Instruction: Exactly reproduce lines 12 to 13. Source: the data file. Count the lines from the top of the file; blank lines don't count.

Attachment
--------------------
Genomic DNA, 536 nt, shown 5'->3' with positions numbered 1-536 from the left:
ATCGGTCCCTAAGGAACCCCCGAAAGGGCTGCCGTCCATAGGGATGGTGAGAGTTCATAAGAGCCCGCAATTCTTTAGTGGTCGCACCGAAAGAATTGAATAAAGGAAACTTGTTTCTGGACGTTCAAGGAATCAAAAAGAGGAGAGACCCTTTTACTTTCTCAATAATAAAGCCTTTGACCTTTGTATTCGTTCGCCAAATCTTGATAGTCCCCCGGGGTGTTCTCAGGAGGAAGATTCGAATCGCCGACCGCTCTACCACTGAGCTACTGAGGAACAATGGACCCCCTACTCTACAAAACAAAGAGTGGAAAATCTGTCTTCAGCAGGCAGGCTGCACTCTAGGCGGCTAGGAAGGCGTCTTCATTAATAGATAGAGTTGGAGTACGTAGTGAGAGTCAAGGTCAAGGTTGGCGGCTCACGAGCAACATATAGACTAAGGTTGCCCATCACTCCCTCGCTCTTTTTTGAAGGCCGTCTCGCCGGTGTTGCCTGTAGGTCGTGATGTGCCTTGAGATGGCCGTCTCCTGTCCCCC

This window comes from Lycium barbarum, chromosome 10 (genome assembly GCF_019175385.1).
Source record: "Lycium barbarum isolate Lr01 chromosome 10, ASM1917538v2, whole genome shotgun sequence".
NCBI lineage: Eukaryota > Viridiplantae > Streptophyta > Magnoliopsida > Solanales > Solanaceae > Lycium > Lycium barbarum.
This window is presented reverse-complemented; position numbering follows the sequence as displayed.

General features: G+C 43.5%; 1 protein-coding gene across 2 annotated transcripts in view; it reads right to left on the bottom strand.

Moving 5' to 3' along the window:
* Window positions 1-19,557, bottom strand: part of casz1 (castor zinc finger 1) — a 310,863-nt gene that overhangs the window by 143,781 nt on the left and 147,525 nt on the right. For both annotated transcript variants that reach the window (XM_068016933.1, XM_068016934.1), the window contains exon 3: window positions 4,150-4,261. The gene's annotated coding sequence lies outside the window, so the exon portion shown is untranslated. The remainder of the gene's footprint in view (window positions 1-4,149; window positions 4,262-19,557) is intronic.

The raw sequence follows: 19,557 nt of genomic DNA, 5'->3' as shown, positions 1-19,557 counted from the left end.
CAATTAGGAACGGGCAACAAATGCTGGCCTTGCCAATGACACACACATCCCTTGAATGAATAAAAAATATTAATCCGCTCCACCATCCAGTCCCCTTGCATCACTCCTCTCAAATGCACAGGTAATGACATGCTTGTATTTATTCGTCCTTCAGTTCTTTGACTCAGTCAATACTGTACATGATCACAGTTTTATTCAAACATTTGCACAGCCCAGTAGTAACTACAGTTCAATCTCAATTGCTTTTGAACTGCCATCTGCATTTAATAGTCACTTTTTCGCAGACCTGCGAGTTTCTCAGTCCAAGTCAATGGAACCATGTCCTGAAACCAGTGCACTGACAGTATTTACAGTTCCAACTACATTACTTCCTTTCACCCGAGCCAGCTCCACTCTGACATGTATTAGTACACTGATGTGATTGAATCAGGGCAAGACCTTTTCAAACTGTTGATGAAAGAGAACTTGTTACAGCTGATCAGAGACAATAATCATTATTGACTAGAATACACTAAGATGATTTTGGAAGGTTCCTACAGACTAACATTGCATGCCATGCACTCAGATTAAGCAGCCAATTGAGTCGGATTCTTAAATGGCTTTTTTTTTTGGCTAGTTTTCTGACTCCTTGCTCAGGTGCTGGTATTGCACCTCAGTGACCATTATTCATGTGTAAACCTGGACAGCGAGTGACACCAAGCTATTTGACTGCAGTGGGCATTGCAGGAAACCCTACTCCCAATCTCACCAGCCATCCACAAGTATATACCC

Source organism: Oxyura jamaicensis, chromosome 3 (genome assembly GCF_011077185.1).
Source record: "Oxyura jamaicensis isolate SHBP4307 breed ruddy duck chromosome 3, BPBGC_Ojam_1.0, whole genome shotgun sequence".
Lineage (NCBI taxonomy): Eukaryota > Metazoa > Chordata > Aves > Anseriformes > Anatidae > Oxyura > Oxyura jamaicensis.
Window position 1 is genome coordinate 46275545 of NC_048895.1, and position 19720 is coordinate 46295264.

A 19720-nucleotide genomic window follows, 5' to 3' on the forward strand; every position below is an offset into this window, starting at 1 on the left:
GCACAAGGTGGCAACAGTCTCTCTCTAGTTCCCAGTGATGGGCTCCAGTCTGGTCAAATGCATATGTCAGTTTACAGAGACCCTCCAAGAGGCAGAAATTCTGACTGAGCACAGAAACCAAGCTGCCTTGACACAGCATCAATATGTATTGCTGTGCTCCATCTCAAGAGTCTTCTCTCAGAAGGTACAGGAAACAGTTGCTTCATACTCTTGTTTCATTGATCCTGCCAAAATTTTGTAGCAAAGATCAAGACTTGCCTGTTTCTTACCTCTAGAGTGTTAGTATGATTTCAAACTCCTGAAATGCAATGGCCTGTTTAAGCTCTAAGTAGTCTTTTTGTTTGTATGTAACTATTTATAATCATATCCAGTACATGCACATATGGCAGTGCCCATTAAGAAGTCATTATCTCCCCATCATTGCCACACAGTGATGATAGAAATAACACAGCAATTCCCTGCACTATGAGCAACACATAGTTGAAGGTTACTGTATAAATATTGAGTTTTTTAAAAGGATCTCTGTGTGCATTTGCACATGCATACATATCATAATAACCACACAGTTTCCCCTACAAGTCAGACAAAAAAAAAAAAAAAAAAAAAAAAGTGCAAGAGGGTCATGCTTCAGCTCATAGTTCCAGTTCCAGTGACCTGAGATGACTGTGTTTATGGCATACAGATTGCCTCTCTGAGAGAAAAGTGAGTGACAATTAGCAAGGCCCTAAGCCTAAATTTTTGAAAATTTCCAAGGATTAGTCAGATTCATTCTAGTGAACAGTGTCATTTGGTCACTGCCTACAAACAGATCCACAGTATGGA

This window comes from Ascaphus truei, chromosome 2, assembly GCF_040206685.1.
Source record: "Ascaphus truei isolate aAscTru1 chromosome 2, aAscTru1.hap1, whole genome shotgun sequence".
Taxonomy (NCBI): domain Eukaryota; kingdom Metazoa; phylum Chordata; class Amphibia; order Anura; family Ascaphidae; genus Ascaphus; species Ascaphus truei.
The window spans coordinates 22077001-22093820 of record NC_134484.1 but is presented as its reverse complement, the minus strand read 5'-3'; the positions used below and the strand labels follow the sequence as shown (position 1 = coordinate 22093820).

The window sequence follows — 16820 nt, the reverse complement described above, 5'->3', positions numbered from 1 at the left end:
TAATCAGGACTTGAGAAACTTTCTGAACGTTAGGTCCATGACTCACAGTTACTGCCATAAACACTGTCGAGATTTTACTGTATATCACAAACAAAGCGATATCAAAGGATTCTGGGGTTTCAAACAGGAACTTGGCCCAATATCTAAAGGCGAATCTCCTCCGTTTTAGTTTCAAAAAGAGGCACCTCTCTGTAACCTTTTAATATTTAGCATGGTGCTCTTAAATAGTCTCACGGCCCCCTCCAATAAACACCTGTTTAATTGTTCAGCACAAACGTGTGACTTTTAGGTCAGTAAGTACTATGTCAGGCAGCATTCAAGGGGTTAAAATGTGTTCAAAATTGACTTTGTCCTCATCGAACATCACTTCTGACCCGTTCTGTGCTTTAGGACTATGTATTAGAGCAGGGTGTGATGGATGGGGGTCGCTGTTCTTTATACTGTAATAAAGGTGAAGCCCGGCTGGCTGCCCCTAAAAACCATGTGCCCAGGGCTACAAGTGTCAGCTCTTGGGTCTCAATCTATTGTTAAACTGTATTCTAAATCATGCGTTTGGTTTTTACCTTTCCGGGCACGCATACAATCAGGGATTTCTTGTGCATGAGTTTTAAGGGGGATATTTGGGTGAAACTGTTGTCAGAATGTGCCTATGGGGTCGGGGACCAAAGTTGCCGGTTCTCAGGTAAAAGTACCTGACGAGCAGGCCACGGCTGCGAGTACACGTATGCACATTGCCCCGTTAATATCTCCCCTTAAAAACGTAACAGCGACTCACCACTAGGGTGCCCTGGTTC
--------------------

Source organism: Oxyura jamaicensis, chromosome 3 (genome assembly GCF_011077185.1).
Source record: "Oxyura jamaicensis isolate SHBP4307 breed ruddy duck chromosome 3, BPBGC_Ojam_1.0, whole genome shotgun sequence".